Naming Conventions for BPMN Diagrams

Naming Conventions for BPMN Diagrams

A Business Process diagram is a powerful communication tool. Key to its communication effectiveness is the naming or labelling terminology used.

There are no official naming conventions in BPMN, but here are a few best practices recognized over the years:

Consistency is essential, when you adhere to a set of best practices, you should apply it toward the entire diagram(s) associated to the process.

You should name or label "almost" everything in your diagrams – not just Activities, but also Sub-Processes, Intermediate Events, Gateways, Sequence Flows, End Events and Message Flows. Some graphical elements require attributes, like the duration of a Timer Event, and this content may not be displayed in the diagram. If not, add a label to the Event that replicates that information. If you do not present it in the diagram, it doesn’t really count.

Processes labels should clearly describe their main purpose. Ensure that you do not use short names or abbreviations.

Following are proposed practices for the core graphical elements of BPMN.

Activities

All Activities should be named. A resource is going to be performing each Activity, and the name of the Activity should describe what action is performed.

Each Activity should be named using a Verb-Noun phrase that is short and meaningful. The verb used should use the present tense and be familiar to the organization. The noun has to be qualified and also of meaning to the business.

You should avoid articles and pronouns, adding unnecessary precisions, for example: "Add Order Lines" instead of "Add all Lines to the Order". Multiple Activities should not be named with the same name, except for same Call Activities used many time in the Process.

Events

In a Process diagram, all Events should be named. Events of type Message, Signal, Escalation, and Error Events should be named with a past participle using an active verb. Link Events should be named with a noun. The Link Events that are paired, one catching event and one or many sending events should use the same name. Other paired Events of type Message, Escalation, and Error should also share matching names.

Timer Events act on a specific time-date or schedule, this information should be used to name the event. A Conditional Event is triggered on a specific condition. This condition should be used for its naming.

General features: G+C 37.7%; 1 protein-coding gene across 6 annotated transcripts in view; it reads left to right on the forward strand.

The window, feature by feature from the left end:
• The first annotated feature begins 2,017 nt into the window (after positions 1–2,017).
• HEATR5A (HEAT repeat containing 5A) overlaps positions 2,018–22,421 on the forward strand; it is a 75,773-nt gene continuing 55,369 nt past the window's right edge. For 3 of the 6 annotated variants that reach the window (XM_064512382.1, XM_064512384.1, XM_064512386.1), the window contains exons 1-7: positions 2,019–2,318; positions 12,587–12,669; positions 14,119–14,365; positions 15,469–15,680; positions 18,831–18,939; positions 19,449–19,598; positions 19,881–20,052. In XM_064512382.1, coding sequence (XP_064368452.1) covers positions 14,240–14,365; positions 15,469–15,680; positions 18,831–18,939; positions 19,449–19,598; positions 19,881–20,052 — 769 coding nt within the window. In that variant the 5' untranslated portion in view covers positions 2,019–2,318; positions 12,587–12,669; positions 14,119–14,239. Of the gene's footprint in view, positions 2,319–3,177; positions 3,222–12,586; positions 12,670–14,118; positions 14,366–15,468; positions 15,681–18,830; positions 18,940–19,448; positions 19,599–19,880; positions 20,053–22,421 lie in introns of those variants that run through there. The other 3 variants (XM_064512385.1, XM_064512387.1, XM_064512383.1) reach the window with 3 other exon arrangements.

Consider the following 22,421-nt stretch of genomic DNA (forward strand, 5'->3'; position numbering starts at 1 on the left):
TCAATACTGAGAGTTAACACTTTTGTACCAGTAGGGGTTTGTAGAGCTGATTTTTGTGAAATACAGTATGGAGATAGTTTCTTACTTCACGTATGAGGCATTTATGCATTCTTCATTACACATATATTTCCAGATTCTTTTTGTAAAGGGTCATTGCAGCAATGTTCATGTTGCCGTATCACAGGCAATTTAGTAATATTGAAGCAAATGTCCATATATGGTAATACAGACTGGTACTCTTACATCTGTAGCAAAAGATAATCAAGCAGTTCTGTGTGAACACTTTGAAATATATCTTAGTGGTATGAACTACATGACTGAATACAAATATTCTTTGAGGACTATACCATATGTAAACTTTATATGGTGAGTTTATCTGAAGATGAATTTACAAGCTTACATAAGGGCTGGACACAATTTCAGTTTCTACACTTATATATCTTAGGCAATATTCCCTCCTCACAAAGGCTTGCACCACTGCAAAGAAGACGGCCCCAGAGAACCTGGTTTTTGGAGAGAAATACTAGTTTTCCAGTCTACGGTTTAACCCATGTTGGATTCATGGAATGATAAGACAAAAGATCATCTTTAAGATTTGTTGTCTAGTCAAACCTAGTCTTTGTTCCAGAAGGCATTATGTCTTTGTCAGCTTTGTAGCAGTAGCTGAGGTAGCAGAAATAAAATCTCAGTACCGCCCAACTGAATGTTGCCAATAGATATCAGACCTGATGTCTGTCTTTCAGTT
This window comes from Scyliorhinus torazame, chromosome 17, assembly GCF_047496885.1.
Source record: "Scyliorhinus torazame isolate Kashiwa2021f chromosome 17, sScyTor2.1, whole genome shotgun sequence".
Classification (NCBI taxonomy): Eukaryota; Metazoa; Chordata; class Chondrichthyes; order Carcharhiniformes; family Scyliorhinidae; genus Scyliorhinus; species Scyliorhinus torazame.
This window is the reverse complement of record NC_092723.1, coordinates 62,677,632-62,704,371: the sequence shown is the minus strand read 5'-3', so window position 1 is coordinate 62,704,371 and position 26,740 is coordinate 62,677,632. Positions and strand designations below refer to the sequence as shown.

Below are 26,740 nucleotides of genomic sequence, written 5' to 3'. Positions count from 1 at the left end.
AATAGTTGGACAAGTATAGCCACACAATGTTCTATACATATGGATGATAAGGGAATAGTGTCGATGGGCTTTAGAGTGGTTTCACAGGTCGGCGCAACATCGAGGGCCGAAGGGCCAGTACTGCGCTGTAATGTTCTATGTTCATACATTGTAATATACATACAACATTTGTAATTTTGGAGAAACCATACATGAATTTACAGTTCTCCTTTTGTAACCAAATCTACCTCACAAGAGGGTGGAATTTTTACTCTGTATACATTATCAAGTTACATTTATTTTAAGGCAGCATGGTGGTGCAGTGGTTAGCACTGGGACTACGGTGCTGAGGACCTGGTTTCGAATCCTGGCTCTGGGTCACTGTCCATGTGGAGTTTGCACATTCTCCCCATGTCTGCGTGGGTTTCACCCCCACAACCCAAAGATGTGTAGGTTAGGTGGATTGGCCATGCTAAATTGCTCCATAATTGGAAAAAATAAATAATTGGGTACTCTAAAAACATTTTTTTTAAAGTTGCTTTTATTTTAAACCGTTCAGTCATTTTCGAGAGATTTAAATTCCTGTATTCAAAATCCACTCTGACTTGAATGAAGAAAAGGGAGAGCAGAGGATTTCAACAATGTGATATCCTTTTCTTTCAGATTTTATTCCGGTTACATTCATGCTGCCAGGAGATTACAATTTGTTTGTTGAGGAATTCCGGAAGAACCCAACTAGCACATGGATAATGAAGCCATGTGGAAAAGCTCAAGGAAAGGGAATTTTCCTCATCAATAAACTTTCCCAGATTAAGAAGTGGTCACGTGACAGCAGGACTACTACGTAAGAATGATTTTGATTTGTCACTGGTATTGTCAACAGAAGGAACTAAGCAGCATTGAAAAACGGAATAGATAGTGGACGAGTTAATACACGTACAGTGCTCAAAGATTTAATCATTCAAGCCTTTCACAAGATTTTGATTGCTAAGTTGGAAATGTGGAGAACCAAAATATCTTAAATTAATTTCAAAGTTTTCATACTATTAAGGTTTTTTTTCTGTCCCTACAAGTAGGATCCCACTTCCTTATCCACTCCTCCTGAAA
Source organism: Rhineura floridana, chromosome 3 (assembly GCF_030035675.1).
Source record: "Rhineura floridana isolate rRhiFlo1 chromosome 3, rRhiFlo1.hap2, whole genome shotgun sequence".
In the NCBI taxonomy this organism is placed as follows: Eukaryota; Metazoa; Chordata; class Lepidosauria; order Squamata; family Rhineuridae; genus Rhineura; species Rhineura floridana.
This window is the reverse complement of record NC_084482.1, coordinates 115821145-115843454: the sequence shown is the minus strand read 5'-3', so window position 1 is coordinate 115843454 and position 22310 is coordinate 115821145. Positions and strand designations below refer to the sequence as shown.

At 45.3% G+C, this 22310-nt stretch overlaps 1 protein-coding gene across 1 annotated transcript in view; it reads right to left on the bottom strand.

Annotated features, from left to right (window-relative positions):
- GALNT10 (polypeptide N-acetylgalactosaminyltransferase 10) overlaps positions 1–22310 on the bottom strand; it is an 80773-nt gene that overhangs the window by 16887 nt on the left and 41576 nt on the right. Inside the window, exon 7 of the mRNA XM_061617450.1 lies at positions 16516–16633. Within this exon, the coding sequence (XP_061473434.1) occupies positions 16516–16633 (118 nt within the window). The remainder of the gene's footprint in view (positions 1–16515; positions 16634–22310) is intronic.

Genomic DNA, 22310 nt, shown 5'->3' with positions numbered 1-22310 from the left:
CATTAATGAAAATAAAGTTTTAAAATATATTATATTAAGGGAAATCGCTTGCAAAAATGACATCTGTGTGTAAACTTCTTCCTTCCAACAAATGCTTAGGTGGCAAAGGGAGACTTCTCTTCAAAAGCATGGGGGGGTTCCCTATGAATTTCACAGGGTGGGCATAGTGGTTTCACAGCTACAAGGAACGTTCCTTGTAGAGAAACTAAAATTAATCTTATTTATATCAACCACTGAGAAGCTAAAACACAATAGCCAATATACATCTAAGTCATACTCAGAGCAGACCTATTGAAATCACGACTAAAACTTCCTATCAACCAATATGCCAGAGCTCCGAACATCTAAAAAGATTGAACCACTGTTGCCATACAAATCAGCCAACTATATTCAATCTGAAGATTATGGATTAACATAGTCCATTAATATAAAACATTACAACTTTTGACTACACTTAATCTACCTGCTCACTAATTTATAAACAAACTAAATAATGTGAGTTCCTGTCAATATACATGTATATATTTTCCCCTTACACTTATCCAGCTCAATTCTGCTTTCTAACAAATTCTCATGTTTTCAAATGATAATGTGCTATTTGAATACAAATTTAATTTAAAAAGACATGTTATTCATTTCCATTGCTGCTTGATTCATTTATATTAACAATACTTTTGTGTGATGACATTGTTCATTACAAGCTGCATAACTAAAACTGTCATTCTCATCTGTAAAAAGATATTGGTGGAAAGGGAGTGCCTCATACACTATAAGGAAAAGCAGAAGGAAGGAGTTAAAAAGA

A Process may have one or more End Events. It is recommended to use different names corresponding to their end state.

Gateways

Gateways do not perform any work or make decisions; it is simply a visualization of divergence or convergence of flow. Converging Gateways do not required to be named. When the convergence logic is not obvious, a Text Annotation should be associated to the Gateway.

Diverging Exclusive Gateway should be named with an interrogative phrase. The name should be composed of one verb, one object, and a question mark to identify what is being evaluated. You can even use questions to clarify the decision involved. Using the question mark helps to limit the amount of text you have to put in the diagram, as all conditions on the outgoing sequence flows read as a simple answer to the question of the gateway.

Sequence Flows

Sequence Flows coming out of diverging Gateways of type Exclusive, Inclusive and Complex should be named using their associated conditions stated as outcomes. The same naming convention applies to Conditional Sequence Flows.

Default Sequence Flows should not be named. This flow will be taken only if all other outgoing flow conditions are not met.

Data Objects

All Data Objects should be named. They should be named using a qualified noun that is the name of a business object or information object of meaning to the business.

Name multiple instances of the same Data Object (which are really Data Object References) using a matching name followed by the applicable State in square Brackets.

Participants